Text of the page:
The Almighty – Powertrippin’: Album Review

The chart bothering third album from The Almighty gets a reboot with a set of extras to add value to the package.

Release date: 26th February 2021

Label: HNE Recordings Ltd

Format: CD / DL

Ricky Warwick’s in the mood. Currently in high profile with his own solo release and now enhanced with the reissue of the Hard Rock Powertrippin’ from the band he built with his school pals. Stump Monro, Floyd London and Warwick were joined on Powertrippin’ by second guitarist Pete Friesen

Released back in 1993, it followed the hard rock debut Blood, Fire & Love from 1989 and 1991’s Soul Destruction. Warwick recalls being on tour with Iron Maiden in Germany when the album hit the top five in the UK charts. The Almighty was already causing blips on the radar, touring with the likes of Megadeth and Alice In Chains as the musical climate shifted from the slickly produced hair metal bands of the Eighties into a far more earthy prospect Powertrippin’ sees them as dedicated followers of fashion with a sound tilting toward the fashionably grunge before they were to return to their punk roots in the latter years.

Disc one is the album and it’s a treacle thick and dense experience. After the lumbering Addiction, Possession packs enough power to take us towards thrash. Built on brutal riffing, it’s a sweaty tour de force and the barrage is a clear marker for why you’d be pretty powerless to the onslaught of The Almighty and The Wildhearts on tour. Two bands with attitudes and musical inclinations cut from the same cloth.

Jesus Loves You…But I Don’t initially relies on the lyrical sentiment for its power. A strummed acoustic interlude gives way to a massive climax while the sheer frantic pace of the title track gives an indication of where The Almighty have come from and where they’re going. A close relation to Lemmy and his boys, it exposes the relationship between hard/heavy rock/metal and their estranged punk cousins. A place where the Almighty perhaps are at their most comfortable.

Mixing cool bluesy rock grooves with sort of dangerous swagger that you’d find with anything where Slash is on guitar (beyond the obvious, Velvet Revolver springs to mind) sees Out Of Season as the most obvious (and available on blue vinyl) single.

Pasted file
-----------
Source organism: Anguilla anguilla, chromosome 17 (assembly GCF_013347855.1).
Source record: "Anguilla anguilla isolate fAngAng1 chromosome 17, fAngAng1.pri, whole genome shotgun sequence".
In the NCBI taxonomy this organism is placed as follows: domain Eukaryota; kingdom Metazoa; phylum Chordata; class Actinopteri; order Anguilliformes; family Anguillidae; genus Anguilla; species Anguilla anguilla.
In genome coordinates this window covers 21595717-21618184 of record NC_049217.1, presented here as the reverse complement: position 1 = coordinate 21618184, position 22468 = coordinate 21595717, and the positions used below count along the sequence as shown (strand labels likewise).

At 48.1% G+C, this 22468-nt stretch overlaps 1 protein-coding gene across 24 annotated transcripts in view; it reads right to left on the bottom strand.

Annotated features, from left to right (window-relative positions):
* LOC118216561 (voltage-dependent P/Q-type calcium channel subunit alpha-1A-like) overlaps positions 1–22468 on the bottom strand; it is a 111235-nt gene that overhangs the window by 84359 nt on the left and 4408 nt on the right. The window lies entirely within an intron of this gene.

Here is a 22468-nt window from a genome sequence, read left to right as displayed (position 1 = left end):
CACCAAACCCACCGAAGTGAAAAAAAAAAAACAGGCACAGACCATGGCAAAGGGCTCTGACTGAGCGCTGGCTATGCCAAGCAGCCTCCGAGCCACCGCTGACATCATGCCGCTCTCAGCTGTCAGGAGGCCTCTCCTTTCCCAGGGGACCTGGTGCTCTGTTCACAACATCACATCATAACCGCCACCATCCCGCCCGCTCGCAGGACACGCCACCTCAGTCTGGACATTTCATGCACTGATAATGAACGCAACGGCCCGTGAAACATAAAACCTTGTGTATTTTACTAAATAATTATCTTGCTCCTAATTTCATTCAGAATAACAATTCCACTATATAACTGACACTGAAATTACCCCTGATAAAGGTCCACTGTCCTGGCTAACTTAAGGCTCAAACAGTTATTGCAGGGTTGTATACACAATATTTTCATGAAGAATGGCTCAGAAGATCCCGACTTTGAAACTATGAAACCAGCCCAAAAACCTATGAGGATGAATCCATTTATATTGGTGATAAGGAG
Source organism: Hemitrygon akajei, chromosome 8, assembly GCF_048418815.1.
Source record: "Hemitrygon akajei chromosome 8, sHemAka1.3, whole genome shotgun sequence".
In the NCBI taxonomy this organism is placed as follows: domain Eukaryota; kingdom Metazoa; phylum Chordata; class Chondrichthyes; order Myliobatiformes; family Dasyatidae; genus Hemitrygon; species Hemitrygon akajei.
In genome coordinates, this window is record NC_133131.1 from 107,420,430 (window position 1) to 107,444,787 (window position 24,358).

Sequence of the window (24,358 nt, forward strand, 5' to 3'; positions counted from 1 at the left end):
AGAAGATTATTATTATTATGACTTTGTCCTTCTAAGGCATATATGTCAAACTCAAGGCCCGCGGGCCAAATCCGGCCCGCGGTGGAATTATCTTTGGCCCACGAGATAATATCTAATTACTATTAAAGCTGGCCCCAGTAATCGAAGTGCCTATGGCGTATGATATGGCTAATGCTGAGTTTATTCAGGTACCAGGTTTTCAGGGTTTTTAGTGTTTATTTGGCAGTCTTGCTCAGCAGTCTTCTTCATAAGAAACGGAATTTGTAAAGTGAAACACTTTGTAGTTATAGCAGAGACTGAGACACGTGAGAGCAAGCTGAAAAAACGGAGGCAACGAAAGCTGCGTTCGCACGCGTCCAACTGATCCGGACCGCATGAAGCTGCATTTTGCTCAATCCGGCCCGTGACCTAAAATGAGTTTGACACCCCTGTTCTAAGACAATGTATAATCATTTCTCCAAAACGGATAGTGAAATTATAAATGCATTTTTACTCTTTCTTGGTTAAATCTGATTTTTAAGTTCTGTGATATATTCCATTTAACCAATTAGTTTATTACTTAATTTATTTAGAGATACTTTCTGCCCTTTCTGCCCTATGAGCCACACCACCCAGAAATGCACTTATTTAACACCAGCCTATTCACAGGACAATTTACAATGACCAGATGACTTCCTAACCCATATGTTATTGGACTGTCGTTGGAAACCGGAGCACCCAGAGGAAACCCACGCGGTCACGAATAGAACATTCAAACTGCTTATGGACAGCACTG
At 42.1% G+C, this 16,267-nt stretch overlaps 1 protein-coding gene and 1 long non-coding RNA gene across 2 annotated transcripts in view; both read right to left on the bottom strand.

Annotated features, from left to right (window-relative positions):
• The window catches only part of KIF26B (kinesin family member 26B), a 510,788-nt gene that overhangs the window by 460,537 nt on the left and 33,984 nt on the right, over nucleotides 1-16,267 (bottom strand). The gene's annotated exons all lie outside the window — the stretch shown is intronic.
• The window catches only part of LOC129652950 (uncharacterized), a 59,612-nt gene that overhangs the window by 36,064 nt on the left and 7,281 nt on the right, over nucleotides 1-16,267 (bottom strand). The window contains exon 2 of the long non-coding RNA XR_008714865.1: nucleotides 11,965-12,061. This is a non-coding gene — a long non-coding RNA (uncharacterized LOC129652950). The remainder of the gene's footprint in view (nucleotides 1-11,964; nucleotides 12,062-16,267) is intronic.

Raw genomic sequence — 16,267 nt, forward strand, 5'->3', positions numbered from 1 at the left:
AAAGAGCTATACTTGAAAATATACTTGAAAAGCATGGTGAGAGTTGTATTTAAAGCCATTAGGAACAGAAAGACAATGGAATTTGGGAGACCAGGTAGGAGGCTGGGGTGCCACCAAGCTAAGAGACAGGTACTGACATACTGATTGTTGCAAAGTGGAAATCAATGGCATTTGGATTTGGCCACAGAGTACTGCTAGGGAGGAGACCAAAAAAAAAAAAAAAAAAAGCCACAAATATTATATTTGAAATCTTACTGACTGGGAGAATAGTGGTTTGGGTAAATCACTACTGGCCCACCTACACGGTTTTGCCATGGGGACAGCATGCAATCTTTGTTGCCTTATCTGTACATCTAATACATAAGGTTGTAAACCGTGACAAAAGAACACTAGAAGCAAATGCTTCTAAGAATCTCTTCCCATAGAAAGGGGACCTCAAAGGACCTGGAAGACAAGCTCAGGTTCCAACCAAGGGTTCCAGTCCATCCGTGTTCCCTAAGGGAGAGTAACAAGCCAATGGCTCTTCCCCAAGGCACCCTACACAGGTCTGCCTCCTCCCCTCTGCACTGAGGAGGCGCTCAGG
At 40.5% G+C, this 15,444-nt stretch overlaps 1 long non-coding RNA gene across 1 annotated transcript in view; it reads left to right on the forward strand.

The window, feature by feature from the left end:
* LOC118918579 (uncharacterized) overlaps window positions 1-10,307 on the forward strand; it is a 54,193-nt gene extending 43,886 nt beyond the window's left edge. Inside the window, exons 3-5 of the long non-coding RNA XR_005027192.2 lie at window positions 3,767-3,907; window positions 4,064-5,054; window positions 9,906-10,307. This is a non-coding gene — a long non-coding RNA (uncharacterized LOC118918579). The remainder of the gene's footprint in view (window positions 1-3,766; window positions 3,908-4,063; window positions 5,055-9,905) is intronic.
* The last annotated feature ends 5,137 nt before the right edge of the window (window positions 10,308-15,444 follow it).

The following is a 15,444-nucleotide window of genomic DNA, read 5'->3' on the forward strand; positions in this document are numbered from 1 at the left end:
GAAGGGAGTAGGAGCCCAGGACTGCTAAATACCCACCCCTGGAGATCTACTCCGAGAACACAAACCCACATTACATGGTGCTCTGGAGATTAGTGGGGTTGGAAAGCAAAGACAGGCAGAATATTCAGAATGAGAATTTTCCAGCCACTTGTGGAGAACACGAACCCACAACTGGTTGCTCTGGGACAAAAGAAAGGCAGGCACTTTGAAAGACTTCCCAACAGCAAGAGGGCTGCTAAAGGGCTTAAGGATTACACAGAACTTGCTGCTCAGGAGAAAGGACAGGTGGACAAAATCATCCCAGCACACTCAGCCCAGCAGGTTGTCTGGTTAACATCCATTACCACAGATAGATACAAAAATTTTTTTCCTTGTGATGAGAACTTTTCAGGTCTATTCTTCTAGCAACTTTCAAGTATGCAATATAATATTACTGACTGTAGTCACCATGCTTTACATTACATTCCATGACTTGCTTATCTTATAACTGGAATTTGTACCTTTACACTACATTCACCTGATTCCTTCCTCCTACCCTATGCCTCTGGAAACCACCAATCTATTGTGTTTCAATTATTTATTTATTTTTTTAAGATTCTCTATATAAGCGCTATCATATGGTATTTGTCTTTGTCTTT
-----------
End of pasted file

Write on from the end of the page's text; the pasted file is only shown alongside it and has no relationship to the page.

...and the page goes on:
Disc two pulls together 16 bonus tracks in one place. Live, demos, B-sides and radio edits. Their punk roots are on show via the Pistols’ Bodies and In A Rut (yes – The Ruts original) but also with Neil Young’s Fuckin’ Up (perhaps an inspiration for the album titling? or should that be titlin’?) and an acoustic version of his Rockin’ (naturally…) In The Free World.

The three live tracks are, as you’d expect, a step up from the recorded versions and pure dynamite. Powertrippin’ in particular taken to another level. Two and a half minutes of visceral heavy metal crossed with punk. So much so that next to Neil Young’s Fuckin’ Up, it makes the latter sound positively tame. And to hear Warwick (sort of ) channelling his inner Johnny Rotten while keeping his cool is good fun.

There are plenty of gems of which the demo of Free ‘N’ Easy from Soul Destruction stands up nicely albeit in rougher form and the B-sides that perhaps deserved a bit more, particularly Insomnia, which is another of those two and a half minute blasts of energy.

The package with repros of coloured vinyl sleeves (must chase those up), scans of press clippings and the poster for the tour with The Wildhearts and Kerbdog in 1993. That must have been quite some night’s entertainment. f your eyes are up to it, you may be able to read the Kerrang! review on the inner sleeve. And a Malcolm Dome essay with plenty of Ricky Warwick quotes. One of which has him declaring “‘Powertrippin’ really was a game-changer,” which is, from the horse’s mouth, fair comment.

Take a mo’ to check out the interview with Ricky via Classic Rock

Here’s Jesus Loves you…But I Don’t:

The Almighty online: Facebook

Ricky Warwick online: Facebook / Twitter / Instagram / Youtube

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